Ethnically diverse people are donating DNA to science, and the wealth of genomic data emerging from the project already is shedding light on human evolution.
A decade ago it was a big deal to spell out the entire DNA sequence of a single human being. That event marked the success of the initial Human Genome Project. Now hundreds of human genomes have been decoded. Scientists who study human evolution are using the new data to make discoveries about how Homo Sapiens may have adapted to an ever-changing, ever-challenging environment.
New traits become established in human populations because they confer a survival and reproductive advantage. In Darwinian terms they are “positively selected.” Individuals who lacked the genetic variant responsible for an important trait often did not survive long enough to leave progeny.
Mutations in general may be harmful or of no consequence, but some mutations make for a better-adapted organism. Over time these new and advantageous genetic variants can usurp those that dominated previously.
1000 Genomes Project Provides Impetus
But a new analysis of genetic data from nearly 200 humans whose DNA has been sequenced as part of the 1000 Genomes Project challenges conventional thinking among those who study evolution. The study, published in the Feb. 18 issue of Science by UCSF computational biologist Ryan Hernandez, PhD, and colleagues, questions whether the assumed mode of human adaptation, called “selective sweeps,” has actually played a dominant role.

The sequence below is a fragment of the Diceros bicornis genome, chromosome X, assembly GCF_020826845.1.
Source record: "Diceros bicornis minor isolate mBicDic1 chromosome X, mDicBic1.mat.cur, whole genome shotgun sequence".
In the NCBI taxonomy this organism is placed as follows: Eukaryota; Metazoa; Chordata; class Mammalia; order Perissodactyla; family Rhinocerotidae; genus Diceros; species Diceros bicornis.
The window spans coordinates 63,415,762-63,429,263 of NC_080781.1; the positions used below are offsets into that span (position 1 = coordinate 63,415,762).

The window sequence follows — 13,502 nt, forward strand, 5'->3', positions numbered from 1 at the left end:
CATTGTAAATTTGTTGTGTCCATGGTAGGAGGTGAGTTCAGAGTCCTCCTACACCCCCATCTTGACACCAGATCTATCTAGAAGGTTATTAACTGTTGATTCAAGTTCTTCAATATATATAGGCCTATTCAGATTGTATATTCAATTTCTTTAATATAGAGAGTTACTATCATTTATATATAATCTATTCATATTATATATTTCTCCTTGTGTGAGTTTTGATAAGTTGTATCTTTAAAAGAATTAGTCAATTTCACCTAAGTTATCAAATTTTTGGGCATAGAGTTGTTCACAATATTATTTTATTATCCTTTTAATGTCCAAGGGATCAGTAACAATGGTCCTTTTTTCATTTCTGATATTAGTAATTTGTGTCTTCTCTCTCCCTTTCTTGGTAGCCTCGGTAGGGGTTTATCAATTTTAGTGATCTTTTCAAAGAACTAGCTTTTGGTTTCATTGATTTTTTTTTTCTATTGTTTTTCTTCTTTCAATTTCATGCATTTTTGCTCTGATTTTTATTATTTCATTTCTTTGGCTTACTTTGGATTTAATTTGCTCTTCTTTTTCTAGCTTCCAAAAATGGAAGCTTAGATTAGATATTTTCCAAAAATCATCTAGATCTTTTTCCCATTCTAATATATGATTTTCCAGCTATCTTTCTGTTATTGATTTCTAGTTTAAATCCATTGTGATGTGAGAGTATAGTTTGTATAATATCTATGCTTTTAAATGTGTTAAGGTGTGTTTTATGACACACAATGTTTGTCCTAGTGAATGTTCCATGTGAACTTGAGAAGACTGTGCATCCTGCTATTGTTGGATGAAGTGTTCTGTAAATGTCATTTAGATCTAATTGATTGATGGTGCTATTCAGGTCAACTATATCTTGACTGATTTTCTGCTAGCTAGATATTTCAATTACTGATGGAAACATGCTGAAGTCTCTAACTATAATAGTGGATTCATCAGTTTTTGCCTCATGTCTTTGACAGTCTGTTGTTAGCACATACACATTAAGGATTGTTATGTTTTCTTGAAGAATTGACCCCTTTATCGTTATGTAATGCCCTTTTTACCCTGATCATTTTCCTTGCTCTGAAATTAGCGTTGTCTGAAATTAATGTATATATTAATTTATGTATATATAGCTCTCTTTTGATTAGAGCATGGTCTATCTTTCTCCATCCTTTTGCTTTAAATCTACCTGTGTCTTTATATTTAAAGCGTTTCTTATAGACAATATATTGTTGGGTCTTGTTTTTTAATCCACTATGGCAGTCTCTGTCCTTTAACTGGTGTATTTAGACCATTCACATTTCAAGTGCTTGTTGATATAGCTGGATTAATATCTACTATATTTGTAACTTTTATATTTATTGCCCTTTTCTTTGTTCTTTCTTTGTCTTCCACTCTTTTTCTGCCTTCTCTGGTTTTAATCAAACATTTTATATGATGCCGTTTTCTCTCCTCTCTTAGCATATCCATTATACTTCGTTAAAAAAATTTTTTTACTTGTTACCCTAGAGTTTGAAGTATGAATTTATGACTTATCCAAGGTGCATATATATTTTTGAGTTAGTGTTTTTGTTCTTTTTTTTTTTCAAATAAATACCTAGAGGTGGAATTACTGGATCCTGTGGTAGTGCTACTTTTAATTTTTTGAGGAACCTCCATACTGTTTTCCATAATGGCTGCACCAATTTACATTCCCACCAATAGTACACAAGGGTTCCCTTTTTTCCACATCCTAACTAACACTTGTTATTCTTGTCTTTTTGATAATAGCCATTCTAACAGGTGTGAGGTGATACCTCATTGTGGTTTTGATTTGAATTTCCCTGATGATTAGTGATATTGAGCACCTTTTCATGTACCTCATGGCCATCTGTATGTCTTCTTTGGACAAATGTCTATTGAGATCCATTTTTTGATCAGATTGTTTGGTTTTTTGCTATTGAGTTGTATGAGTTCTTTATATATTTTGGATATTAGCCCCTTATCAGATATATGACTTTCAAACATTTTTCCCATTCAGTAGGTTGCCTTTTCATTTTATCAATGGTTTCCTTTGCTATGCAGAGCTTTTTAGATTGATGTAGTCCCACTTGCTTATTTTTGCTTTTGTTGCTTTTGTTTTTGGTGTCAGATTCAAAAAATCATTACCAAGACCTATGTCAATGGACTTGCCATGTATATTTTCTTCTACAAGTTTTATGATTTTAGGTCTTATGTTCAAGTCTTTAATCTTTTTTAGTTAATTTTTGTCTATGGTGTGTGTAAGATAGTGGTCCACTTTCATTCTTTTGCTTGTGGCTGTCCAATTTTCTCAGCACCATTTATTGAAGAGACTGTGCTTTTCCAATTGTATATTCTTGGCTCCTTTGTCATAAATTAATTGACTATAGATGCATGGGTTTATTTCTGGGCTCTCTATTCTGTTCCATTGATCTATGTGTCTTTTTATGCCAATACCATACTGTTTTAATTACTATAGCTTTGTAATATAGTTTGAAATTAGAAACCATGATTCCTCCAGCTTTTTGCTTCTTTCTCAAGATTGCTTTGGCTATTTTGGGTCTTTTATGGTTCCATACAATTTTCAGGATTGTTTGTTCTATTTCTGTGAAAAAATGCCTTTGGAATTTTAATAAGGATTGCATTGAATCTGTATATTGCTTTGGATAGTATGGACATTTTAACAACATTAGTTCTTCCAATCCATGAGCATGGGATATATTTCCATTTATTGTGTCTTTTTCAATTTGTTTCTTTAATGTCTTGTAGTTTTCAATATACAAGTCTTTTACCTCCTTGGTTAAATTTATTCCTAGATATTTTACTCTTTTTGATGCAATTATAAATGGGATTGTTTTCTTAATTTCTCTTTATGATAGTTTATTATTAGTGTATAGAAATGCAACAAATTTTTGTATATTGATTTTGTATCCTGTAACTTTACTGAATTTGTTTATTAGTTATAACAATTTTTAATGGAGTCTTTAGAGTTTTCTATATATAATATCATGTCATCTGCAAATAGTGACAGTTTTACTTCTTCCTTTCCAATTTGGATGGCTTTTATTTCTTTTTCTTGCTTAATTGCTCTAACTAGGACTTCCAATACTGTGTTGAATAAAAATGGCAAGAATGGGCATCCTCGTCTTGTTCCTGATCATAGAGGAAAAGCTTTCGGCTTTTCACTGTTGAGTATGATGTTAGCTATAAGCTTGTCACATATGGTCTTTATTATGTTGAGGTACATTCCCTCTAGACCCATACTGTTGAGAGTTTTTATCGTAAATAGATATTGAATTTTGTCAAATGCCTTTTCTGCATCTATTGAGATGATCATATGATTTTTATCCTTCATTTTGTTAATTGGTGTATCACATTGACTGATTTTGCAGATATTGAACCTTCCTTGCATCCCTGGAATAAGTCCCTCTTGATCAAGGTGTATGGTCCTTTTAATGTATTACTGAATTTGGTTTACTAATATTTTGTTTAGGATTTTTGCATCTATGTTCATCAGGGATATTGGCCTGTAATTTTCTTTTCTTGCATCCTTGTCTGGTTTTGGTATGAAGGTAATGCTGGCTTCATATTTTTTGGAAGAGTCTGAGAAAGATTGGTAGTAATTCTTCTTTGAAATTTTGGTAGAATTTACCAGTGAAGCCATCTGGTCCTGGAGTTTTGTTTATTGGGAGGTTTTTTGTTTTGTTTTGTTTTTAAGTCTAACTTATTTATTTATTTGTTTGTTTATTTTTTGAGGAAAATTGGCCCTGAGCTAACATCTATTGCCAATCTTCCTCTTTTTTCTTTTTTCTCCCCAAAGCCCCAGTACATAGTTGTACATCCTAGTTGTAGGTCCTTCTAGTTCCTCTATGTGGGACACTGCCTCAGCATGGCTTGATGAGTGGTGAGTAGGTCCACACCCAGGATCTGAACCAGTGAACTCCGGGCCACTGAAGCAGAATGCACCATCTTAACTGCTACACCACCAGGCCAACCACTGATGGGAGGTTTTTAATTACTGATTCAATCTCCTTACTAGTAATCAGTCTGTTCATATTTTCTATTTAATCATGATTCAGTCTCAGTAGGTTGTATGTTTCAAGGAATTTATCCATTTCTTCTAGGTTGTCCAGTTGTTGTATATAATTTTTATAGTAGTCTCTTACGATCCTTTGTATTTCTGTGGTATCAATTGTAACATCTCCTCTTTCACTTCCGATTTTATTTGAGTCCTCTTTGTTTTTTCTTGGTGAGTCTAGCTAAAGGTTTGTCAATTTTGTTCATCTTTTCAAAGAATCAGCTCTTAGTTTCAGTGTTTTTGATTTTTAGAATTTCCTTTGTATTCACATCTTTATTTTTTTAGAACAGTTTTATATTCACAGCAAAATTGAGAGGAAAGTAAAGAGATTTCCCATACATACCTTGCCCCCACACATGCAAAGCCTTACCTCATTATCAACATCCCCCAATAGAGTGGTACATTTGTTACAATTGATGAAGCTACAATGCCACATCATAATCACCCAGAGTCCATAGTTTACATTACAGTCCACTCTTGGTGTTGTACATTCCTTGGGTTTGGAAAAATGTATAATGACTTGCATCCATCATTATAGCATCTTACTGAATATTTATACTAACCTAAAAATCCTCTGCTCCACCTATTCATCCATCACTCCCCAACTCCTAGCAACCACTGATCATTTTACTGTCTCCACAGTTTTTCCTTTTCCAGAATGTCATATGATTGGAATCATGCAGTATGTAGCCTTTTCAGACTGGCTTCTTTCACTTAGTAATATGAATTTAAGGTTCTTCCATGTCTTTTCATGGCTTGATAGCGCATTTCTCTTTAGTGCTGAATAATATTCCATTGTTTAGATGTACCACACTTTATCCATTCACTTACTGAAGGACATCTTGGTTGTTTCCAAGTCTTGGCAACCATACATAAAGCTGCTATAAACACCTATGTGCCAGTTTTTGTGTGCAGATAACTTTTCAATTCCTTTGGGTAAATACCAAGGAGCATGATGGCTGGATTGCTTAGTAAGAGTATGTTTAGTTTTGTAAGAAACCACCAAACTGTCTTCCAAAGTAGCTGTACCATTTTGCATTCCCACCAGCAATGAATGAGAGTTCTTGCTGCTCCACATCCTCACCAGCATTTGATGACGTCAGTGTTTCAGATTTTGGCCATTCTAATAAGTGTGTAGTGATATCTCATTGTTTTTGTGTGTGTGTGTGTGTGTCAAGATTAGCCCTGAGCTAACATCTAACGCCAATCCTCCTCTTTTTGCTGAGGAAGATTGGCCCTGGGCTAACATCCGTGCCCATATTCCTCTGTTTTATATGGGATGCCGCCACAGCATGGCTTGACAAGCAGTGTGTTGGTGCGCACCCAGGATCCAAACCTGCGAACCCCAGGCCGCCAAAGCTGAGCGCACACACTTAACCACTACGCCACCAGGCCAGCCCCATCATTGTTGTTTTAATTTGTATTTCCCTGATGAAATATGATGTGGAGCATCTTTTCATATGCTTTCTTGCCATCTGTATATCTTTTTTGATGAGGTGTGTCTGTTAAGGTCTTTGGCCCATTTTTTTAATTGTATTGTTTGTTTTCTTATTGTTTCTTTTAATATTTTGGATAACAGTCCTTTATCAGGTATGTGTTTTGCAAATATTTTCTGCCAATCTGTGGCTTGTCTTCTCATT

Scientists came up with the selective sweep model more than three decades ago. The model proposes that a new, advantageously mutated gene quickly spreads throughout a population in which the change appears -- becoming a “fixed” feature of that population. The speed of the transition, reflecting the strength of the selective adaptation, would eclipse the rate at which any inconsequential mutation might become fixed in the population by chance.
Not so selectively, the model swept population geneticists who study evolution. The selective sweep quickly became favored as a way to describe how advantageous traits – or “phenotypes,” as scientists say -- become fixed in a population or species.
Natural Selection – Different Ways to Get To the Way We Are
Hernandez, equipped with the new data and the latest computational techniques, searched the entire human genome for the genetic footprints of selective sweeps.
While there are some previously well-known examples of traits arising and quickly becoming common due to selective sweeps – the ability to digest milk during adulthood, for instance – this mode of adaptation actually appears to be somewhat rare, he found.
While adaptation is fairly common, modes other than selective sweeps may guide the route to dominance for newly arising traits within a population or species, Hernandez and co-authors of the Science study conclude.
One possibility is that multiple, less conspicuous DNA changes may be acting in concert to drive evolution. Patterns of changes in the relative abundances of several linked genetic variants operating together may drive an adaptation to become the norm within a population, Hernandez says. Scientists now will be paying more attention to different modes of natural selection.
“There are many ways in which humans can adapt to novel environments and novel food sources that aren’t characterized by this situation where you have a single mutation driving the entire phenotypic effect,” Hernandez says.